Registrants will still have their credentials checked and published for opposition when applying to register names, so it’s not going to be a speculative free-for-all when .post eventually goes to “general availability” on May 1.

The sunrise period will run until April 15, with only trademark owners able to apply.

The operation is being run largely by EnCirca, which is the only accredited registrar apart from the registry itself. It had just 430 registered names at the last count.

The .post ICANN Registry Agreement is up for renewal this year.

Afilias dumps .mail bid, and three other new gTLD withdrawals

Four new gTLD applications have been withdrawn so far this week, including the first to come from .info operator Afilias.
Afilias has pulled its bid for .mail — the second applicant to do so — due to the number of competitors for the string.
A spokesperson said in an email:

The company felt there were simply too many groups in contention for this domain and we’d rather focus our energy supporting and helping to grow the .POST domain, for which we are the [technical services provider].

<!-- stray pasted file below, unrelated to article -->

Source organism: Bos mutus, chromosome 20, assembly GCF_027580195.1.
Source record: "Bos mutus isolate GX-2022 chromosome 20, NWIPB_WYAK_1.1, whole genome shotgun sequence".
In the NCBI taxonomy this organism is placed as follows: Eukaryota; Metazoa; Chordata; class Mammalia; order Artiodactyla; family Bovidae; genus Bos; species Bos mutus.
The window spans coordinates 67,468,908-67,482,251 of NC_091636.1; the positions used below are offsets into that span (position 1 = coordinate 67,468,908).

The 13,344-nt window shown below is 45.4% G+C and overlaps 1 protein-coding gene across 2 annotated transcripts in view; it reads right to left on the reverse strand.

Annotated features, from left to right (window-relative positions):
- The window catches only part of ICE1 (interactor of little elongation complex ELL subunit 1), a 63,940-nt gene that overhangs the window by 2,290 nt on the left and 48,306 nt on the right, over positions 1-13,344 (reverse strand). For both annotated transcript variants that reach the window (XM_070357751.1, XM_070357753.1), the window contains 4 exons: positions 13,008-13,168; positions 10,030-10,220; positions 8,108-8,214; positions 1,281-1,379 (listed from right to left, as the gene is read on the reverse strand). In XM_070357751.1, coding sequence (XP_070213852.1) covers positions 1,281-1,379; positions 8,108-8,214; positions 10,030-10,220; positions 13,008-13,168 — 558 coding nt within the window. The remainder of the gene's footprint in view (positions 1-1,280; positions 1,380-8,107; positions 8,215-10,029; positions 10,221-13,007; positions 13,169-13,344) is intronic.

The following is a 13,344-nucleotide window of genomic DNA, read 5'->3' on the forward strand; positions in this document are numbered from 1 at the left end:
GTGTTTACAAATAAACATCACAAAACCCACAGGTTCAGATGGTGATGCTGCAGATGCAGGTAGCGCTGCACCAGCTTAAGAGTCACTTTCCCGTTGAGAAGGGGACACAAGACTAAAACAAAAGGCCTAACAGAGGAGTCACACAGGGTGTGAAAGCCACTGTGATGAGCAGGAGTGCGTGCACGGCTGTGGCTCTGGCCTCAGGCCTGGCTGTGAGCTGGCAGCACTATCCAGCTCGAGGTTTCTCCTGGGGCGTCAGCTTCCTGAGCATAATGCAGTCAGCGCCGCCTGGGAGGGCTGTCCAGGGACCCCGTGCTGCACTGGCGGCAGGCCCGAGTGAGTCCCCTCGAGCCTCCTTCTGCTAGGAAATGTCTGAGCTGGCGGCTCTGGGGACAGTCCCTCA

There are now five applicants competing for the string, including Google, Amazon and Donuts, but they’re all facing objections from the United States Postal Service and the Universal Postal Union, which runs .post.
Elsewhere this week, Directi has ended its bid for .movie, a contention set with seven other bidders.
The company declined to comment on the reasons for the withdrawal, so we probably can’t entirely rule out some kind of partnership with one or more other applicants.
Today we’ve also seen the withdrawal of applications for .ltd and .inc, both belonging to a Dutch company called C.V. TLDcare. I don’t know much about these guys, other than it used OpenRegistry as its technical partner and that .inc and .ltd were its only two applications.
Interesting fact: not a single “corporate identifier” application (.llp, .corp, .ltd, .inc, .llc) has passed Initial Evaluation yet, but seven applications have been withdrawn.
It’s a controversial category, with many US state attorneys general very unhappy about any of these strings being delegated without safeguards.
The latest four withdrawals bring the total to 63.

Three gTLDs that Google doesn’t treat as gTLDs

Google this week reportedly updated its Webmaster Tools service to treat more ccTLDs as non-geography-specific, but it still seems to be overlooking two gTLDs altogether.
According to its refreshed FAQ, only 19 gTLDs are treated as “gTLDs that can be geotargeted in Webmaster Tools”.